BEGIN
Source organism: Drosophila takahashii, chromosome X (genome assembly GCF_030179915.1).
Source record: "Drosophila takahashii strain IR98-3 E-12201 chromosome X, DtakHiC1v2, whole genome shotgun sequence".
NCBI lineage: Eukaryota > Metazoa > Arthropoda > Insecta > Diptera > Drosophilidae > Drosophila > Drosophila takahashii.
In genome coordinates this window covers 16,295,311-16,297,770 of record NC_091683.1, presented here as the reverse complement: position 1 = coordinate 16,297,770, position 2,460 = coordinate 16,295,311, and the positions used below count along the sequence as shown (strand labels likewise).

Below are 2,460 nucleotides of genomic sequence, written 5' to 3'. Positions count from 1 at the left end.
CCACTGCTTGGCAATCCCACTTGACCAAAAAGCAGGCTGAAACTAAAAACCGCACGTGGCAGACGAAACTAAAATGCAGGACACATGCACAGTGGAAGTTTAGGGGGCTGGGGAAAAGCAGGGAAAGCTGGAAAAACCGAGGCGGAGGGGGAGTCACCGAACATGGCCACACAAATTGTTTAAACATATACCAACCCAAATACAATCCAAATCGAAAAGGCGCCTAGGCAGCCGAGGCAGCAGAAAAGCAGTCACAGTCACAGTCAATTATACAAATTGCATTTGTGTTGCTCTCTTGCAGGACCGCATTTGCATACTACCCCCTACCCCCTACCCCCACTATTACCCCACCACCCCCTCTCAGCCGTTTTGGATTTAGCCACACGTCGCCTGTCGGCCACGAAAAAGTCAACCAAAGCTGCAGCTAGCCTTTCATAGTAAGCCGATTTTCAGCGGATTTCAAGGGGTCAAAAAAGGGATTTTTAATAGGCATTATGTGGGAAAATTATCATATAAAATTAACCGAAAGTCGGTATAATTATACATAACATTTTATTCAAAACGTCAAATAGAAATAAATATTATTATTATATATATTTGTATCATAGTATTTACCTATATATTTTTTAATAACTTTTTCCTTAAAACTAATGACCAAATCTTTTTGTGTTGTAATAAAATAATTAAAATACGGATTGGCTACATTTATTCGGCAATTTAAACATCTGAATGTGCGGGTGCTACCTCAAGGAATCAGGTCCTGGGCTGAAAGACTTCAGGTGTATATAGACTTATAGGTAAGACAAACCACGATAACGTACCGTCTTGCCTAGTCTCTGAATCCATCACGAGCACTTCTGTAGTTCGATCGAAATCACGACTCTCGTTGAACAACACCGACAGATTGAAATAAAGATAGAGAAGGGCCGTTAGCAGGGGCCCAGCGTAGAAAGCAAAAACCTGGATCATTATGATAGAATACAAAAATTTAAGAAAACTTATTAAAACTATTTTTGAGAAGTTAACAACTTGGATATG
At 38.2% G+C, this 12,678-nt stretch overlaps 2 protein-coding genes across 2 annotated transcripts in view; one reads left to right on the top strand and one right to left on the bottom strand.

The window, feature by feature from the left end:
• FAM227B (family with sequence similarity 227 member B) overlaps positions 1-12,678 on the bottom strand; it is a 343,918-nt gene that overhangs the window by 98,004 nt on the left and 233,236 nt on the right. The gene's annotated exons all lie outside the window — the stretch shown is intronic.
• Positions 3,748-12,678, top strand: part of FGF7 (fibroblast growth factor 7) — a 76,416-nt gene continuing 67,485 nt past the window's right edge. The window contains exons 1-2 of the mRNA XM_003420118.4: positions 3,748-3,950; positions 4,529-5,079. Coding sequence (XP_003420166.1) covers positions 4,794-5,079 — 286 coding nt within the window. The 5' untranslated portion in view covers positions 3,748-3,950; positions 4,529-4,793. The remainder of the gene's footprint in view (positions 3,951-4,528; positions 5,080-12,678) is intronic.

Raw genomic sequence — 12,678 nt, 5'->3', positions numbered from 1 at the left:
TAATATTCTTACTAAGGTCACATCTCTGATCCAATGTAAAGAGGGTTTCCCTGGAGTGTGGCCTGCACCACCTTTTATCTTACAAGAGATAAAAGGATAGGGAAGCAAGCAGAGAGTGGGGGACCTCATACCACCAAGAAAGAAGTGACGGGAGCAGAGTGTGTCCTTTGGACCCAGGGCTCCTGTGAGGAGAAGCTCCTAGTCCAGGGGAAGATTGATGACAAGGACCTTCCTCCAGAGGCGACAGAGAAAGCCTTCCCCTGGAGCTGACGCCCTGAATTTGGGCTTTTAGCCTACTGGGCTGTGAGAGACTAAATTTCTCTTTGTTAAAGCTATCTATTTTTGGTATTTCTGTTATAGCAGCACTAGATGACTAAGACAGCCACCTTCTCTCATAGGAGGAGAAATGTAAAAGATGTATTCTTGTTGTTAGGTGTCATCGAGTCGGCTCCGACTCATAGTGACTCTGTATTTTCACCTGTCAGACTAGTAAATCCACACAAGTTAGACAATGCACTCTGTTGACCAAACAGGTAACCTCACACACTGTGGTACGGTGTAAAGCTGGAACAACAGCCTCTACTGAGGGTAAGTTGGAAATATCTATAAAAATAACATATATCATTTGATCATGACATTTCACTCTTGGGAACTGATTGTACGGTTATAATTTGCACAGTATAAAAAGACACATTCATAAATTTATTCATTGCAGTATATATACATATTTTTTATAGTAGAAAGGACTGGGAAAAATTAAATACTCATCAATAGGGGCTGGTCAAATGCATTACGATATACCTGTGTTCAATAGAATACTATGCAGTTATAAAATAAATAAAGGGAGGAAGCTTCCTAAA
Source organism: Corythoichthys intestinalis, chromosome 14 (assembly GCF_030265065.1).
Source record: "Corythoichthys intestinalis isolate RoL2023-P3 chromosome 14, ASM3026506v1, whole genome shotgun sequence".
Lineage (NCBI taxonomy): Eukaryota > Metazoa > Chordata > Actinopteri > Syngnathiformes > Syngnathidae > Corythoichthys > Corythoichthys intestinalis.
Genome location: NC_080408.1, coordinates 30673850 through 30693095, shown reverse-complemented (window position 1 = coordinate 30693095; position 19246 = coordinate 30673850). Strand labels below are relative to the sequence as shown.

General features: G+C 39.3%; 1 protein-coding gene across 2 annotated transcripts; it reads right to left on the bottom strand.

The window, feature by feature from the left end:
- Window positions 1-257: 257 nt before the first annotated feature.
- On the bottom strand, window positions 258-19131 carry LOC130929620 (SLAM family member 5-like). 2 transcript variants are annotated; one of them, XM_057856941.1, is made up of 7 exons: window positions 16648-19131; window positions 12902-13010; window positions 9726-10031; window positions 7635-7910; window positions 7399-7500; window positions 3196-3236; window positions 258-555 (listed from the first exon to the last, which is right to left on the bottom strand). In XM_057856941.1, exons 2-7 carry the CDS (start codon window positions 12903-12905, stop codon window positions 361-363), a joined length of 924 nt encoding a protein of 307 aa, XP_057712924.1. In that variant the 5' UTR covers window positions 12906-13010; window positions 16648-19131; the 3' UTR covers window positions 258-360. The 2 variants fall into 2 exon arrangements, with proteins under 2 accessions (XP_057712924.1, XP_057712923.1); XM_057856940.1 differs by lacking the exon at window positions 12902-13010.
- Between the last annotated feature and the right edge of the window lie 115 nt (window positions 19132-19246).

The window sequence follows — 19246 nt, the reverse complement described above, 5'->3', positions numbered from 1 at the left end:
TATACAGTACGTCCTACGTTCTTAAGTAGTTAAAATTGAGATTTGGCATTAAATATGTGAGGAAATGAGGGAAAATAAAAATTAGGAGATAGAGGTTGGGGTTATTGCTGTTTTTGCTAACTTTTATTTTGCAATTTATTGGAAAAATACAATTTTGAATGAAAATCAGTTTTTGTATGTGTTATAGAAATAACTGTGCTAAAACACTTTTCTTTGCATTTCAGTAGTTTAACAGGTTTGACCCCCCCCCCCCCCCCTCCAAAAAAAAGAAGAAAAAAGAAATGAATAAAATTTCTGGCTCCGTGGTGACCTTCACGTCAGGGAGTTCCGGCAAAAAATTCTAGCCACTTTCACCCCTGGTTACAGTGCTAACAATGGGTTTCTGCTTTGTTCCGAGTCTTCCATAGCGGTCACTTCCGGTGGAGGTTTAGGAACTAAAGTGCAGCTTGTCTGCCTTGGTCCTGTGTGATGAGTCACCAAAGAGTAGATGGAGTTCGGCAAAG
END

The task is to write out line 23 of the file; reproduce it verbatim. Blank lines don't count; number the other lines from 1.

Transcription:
TATACAGTACGTCCTACGTTCTTAAGTAGTTAAAATTGAGATTTGGCATTAAATATGTGAGGAAATGAGGGAAAATAAAAATTAGGAGATAGAGGTTGGGGTTATTGCTGTTTTTGCTAACTTTTATTTTGCAATTTATTGGAAAAATACAATTTTGAATGAAAATCAGTTTTTGTATGTGTTATAGAAATAACTGTGCTAAAACACTTTTCTTTGCATTTCAGTAGTTTAACAGGTTTGACCCCCCCCCCCCCCCCTCCAAAAAAAAGAAGAAAAAAGAAATGAATAAAATTTCTGGCTCCGTGGTGACCTTCACGTCAGGGAGTTCCGGCAAAAAATTCTAGCCACTTTCACCCCTGGTTACAGTGCTAACAATGGGTTTCTGCTTTGTTCCGAGTCTTCCATAGCGGTCACTTCCGGTGGAGGTTTAGGAACTAAAGTGCAGCTTGTCTGCCTTGGTCCTGTGTGATGAGTCACCAAAGAGTAGATGGAGTTCGGCAAAG